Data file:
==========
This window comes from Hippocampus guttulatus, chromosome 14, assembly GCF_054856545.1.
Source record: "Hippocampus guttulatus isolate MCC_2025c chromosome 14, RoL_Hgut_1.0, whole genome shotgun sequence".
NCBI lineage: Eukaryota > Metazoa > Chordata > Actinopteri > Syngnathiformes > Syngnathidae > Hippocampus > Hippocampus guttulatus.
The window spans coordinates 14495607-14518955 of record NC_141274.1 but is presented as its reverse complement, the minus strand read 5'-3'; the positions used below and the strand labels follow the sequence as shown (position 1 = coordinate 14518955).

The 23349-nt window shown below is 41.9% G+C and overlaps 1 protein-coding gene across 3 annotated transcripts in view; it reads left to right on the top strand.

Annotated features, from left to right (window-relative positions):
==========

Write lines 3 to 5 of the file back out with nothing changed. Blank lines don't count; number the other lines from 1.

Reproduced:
NCBI lineage: Eukaryota > Metazoa > Chordata > Actinopteri > Syngnathiformes > Syngnathidae > Hippocampus > Hippocampus guttulatus.
The window spans coordinates 14495607-14518955 of record NC_141274.1 but is presented as its reverse complement, the minus strand read 5'-3'; the positions used below and the strand labels follow the sequence as shown (position 1 = coordinate 14518955).

The 23349-nt window shown below is 41.9% G+C and overlaps 1 protein-coding gene across 3 annotated transcripts in view; it reads left to right on the top strand.